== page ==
Wellington-based artist Murray Hewitt’s video works offer humorous and pointed contemplations of contemporary New Zealand society – from suburban sprawl to consumer culture and points of cultural conflict.
For this exhibition, Hewitt enters Te Urewera National Park, drawing out the multiple cultural histories and political narratives that overlay this sacred place, and the acts of injustice, resistance and protest that continue to occur there. Hewitt follows another artist into this contested terrain: Colin McCahon’s paintings in and of this site were based on a forged identification with the land, its people, its spiritual dimensions and political histories – all elements that are questioned and complicated through Hewitt’s blend of activism and absurdism.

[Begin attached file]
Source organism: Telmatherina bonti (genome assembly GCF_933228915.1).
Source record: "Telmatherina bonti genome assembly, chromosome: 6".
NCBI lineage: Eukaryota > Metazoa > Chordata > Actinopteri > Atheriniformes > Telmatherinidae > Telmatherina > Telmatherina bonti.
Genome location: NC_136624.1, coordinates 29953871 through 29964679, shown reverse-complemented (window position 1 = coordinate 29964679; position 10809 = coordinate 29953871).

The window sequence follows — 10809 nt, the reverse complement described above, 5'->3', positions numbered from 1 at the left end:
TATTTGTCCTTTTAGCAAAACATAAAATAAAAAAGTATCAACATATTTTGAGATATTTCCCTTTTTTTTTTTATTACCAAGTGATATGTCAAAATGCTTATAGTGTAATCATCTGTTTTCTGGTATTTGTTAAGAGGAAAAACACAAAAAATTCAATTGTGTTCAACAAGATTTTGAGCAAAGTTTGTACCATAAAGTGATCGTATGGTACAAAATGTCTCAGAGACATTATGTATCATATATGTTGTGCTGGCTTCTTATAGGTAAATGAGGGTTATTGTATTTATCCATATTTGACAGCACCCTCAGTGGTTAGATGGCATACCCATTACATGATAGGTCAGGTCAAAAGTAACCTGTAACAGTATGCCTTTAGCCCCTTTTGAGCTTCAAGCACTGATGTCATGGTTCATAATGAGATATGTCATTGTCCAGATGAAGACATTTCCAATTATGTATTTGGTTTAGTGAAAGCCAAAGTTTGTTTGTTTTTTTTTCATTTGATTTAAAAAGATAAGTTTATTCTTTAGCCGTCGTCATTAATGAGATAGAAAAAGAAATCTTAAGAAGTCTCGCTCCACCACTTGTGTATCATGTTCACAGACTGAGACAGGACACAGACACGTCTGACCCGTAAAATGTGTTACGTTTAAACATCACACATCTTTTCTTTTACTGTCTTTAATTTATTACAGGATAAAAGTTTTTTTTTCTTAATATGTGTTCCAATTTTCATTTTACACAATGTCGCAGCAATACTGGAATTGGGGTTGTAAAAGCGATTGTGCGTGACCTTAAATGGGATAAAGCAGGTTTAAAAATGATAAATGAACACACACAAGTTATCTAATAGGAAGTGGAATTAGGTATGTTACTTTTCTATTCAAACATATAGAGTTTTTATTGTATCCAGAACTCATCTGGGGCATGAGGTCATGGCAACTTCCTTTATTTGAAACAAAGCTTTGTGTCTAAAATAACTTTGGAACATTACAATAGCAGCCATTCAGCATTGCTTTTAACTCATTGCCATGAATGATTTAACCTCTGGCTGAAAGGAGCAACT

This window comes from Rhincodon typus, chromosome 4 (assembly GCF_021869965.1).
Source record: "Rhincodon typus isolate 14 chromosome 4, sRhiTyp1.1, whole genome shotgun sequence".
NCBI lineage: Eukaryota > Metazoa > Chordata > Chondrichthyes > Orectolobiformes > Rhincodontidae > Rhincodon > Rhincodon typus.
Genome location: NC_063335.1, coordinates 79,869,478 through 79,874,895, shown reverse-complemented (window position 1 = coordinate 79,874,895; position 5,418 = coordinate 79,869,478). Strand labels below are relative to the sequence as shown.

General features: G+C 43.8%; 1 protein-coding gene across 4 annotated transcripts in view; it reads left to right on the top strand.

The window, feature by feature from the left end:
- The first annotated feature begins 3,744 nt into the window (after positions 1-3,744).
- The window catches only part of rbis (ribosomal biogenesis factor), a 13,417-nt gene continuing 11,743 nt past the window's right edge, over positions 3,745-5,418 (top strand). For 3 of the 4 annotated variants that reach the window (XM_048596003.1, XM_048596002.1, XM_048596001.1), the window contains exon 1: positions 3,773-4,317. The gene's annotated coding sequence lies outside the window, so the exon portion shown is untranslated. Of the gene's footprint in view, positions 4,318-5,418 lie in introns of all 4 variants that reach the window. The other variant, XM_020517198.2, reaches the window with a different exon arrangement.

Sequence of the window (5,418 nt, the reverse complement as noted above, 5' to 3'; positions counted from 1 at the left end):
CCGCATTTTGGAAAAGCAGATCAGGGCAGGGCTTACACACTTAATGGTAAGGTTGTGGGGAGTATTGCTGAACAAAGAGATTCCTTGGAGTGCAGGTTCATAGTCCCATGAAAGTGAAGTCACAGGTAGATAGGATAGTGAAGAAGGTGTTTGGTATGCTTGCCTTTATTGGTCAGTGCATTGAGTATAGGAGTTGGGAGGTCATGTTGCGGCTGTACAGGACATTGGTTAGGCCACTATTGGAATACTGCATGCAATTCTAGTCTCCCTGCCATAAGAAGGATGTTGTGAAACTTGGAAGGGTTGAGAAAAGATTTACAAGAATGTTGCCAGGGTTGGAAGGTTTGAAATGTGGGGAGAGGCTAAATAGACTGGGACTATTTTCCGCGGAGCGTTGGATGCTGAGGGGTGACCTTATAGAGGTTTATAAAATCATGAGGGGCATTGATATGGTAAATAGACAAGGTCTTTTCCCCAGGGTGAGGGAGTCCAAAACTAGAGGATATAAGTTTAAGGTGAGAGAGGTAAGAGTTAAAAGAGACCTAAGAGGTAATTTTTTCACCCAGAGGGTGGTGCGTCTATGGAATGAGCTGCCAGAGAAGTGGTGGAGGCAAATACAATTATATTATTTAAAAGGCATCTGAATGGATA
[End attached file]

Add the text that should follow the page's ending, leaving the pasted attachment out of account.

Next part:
Hewitt’s extended stationary camera shots, image reversals, and reworking of symbols of power and protest encourage the viewer to look and think again, in this case to confront the complex histories and mythologies of this place and our relationship to it.
Recessional, a related earlier video, accompanies this exhibition. Screening on the Square2 monitors at the entrance of City Gallery Wellington, the video offers a slow accumulation of footage of sixty-one sites of battle between Māori and the Crown.